2 June, 2023


There has been a lot in the news in the last few months about ChatGPT and related chatbot use in education, with some dramatic claims and counterclaims which can alarm.  Artificial intelligence (AI) is artificial.  It does not replace children’s intelligence!  It makes things up, as it is designed to.  But it can be very useful in modelling the use of written language in various ways for students.  AI writing tools are software programs that use machine learning algorithms to analyse and improve written content. These tools can help students to identify grammatical errors, improve sentence structure, extend their vocabulary and train them to raise the overall quality of their writing.

In the last week our regular Year 6 Library sessions have included an introduction to the use of AI writing tools for school work.  Students have learnt that current AI writing tools are deficient in 3 main areas: (1) content veracity; (2) logical sequencing of ideas; and (3) truthfulness of conclusions.[i] They have learnt that if a teacher allows them to use chatbot technology for a specified assignment, they must research books and online published works to verify facts and concepts, to learn to use appropriate terminology in accurate and precise ways, to analyse the logical development of ideas within what they submit, and to check the truthfulness of the conclusions they come to.  If anything, using AI properly will underline the importance of traditional ways of learning, and provide students practise in analysing written sources of information and help develop their discernment in spotting fake propositions, and misapplied logic, and fake content.  These are high-order conceptual skills, which AI of itself cannot teach, but using AI responsibly and under adult supervision can assist.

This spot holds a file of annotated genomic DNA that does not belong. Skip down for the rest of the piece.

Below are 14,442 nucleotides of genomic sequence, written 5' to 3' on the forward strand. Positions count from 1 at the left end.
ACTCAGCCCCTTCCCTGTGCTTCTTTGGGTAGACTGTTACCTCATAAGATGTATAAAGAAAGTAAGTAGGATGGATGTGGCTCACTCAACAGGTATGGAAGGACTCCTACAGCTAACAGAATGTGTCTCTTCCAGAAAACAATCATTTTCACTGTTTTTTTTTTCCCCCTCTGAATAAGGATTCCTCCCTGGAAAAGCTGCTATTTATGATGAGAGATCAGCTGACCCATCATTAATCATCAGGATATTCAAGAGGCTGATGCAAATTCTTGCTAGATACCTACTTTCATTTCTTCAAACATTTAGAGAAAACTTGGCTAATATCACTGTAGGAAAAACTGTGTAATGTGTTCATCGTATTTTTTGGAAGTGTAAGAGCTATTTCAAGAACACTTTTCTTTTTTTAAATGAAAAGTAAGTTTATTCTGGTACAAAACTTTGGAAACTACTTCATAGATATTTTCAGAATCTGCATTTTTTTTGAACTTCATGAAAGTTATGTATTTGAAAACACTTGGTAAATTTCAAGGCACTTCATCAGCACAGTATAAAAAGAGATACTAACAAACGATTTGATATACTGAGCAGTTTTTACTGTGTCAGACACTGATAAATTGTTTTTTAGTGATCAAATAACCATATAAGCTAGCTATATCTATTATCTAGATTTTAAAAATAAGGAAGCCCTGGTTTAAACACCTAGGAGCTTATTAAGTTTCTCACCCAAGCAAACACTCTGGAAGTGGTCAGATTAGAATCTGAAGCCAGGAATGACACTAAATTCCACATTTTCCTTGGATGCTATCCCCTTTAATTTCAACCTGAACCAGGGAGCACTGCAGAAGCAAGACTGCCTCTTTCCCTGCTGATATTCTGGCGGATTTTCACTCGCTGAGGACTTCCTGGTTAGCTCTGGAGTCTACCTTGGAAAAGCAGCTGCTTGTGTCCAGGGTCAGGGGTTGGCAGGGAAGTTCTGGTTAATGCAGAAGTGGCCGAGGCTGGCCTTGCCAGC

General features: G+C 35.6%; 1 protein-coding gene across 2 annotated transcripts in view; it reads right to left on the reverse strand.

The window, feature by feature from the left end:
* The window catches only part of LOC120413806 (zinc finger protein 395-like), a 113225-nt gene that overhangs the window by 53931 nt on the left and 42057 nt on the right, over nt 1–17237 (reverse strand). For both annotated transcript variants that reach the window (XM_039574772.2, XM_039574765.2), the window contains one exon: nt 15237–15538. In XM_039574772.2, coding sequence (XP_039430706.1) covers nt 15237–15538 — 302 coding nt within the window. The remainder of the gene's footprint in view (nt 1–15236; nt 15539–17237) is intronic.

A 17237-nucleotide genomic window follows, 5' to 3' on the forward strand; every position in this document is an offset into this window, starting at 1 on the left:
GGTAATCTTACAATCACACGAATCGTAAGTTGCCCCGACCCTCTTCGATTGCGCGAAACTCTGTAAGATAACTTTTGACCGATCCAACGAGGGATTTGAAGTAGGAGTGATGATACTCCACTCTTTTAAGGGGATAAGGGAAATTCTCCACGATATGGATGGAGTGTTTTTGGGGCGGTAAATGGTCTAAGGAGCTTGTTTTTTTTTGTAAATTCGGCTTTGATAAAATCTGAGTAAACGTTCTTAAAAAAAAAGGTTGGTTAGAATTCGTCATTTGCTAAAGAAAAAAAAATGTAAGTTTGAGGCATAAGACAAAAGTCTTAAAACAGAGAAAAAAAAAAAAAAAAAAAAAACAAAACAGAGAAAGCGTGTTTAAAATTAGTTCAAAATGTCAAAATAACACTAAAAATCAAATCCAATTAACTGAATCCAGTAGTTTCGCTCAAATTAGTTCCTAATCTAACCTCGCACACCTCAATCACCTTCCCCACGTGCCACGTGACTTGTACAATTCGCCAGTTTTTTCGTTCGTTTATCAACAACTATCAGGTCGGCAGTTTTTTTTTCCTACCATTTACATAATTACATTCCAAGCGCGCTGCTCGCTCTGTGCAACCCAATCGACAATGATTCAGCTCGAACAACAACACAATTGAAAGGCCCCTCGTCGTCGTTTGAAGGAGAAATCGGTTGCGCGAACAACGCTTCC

Though some parents may have concerns about the use of artificial intelligence in the classroom, our teachers will closely monitor the use of these tools and provide guidance to ensure that they are used appropriately at school.  We encourage parents to talk to their children about this.  After all, these are increasingly sophisticated tools and misuse needs to be guarded against.

We believe that this technology has the potential, used wisely, to not only improve students’ writing skills but also prepare them for the future job market, where proficiency in technology is becoming increasingly important.

Thank you for your continued support.

David Morris
College Librarian

DUE DISCLOSURE:  The chatbot TinyWow was used to provide an early draft of this article.  Though it is mostly written by human hand, can you spot the few sentences in this article that were largely chatbot generated?

[i] The OpenAI (2023), GPT-4 Technical Report [accessed 28 March 2023] was the source of information about AI writing tools for this article.